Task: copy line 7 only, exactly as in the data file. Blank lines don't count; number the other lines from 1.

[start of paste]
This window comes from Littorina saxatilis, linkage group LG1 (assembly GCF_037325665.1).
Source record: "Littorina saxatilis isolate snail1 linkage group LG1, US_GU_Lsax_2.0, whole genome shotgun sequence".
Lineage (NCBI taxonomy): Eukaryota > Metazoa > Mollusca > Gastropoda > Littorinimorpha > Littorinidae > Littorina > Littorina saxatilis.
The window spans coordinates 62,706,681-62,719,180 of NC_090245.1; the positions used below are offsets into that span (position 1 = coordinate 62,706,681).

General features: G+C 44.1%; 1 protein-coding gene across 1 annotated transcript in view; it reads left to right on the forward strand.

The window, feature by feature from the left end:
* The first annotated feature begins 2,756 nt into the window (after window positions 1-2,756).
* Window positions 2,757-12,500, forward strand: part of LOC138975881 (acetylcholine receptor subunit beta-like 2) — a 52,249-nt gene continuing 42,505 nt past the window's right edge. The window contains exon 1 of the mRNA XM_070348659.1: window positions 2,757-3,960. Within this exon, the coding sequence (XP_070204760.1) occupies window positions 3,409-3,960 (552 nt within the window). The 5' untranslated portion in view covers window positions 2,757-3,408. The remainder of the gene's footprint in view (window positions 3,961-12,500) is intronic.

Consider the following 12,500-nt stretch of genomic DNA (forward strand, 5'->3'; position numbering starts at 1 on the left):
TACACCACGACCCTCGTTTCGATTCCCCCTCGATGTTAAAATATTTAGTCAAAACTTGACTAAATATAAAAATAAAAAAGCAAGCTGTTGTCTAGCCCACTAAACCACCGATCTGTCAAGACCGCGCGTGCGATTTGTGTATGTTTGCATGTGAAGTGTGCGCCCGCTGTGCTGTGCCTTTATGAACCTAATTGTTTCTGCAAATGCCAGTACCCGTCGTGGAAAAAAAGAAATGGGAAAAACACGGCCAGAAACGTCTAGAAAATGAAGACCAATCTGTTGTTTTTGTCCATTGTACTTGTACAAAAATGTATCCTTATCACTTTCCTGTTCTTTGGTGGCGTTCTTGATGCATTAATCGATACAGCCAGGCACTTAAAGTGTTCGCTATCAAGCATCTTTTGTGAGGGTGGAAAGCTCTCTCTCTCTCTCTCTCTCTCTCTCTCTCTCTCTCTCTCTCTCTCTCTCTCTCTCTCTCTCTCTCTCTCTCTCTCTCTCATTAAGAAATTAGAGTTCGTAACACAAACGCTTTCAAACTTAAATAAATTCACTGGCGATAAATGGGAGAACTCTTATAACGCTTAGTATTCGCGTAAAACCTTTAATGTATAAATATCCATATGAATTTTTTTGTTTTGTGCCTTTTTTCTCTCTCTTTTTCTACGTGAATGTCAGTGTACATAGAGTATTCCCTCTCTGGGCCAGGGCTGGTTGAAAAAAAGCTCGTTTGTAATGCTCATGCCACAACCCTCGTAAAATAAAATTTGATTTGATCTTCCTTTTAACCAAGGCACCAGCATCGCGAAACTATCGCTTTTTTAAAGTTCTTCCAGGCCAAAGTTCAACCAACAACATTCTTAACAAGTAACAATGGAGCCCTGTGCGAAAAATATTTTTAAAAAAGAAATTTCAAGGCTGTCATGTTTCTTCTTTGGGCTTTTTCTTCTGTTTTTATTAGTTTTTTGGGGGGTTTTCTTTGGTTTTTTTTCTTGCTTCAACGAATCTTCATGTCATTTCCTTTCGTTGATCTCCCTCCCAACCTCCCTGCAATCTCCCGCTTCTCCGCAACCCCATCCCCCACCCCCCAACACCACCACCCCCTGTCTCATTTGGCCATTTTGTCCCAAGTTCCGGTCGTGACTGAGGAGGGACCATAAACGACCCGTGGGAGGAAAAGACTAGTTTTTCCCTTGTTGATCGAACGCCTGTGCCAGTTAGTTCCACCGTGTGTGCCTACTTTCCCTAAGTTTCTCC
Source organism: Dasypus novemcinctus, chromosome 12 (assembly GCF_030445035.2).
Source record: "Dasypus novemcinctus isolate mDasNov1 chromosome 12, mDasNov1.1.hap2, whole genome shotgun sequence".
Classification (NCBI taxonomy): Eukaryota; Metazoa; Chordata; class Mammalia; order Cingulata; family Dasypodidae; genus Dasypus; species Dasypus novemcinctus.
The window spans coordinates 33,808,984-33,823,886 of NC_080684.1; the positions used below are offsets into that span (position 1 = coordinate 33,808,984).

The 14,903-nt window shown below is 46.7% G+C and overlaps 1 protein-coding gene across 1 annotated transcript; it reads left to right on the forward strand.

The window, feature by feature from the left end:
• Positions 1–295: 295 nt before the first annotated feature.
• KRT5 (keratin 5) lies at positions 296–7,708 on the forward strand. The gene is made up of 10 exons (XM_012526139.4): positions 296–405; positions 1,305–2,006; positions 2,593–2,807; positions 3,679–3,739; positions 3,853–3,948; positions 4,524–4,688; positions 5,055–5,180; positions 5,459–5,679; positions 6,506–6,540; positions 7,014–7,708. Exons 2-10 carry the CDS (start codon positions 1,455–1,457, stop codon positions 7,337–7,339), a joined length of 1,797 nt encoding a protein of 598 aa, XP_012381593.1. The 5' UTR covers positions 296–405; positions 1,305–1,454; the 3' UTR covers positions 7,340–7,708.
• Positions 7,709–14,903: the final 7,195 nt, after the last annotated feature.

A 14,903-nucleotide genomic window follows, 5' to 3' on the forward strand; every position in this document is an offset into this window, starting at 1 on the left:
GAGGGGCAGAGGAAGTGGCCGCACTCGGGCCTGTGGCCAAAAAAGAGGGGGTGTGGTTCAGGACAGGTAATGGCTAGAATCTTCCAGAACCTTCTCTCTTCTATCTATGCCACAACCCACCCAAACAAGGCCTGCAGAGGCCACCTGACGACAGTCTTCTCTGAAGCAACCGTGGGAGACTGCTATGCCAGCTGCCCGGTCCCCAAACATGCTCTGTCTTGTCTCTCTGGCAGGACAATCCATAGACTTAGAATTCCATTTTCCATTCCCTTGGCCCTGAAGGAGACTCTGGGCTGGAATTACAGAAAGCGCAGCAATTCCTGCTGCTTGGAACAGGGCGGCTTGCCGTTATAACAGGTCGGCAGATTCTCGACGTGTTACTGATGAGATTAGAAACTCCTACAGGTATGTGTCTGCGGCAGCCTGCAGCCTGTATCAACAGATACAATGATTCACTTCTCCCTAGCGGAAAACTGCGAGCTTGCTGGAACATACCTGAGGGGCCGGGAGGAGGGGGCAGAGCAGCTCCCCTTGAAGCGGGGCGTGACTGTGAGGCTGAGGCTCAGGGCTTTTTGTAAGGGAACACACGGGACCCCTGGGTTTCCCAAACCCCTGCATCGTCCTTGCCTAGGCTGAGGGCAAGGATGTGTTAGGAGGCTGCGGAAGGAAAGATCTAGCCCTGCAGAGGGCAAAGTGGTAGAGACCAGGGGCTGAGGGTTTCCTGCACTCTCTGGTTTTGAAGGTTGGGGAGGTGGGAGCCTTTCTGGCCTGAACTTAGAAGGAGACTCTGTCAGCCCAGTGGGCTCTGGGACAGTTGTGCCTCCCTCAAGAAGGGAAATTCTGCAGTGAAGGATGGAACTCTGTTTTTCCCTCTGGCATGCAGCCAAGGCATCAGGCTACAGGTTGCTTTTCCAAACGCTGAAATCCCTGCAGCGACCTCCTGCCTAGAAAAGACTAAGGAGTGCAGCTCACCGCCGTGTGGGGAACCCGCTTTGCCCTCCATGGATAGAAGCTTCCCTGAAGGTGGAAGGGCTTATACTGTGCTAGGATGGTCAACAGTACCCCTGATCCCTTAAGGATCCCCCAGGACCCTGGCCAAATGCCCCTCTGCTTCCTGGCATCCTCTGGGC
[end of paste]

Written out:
* The first annotated feature begins 2,756 nt into the window (after window positions 1-2,756).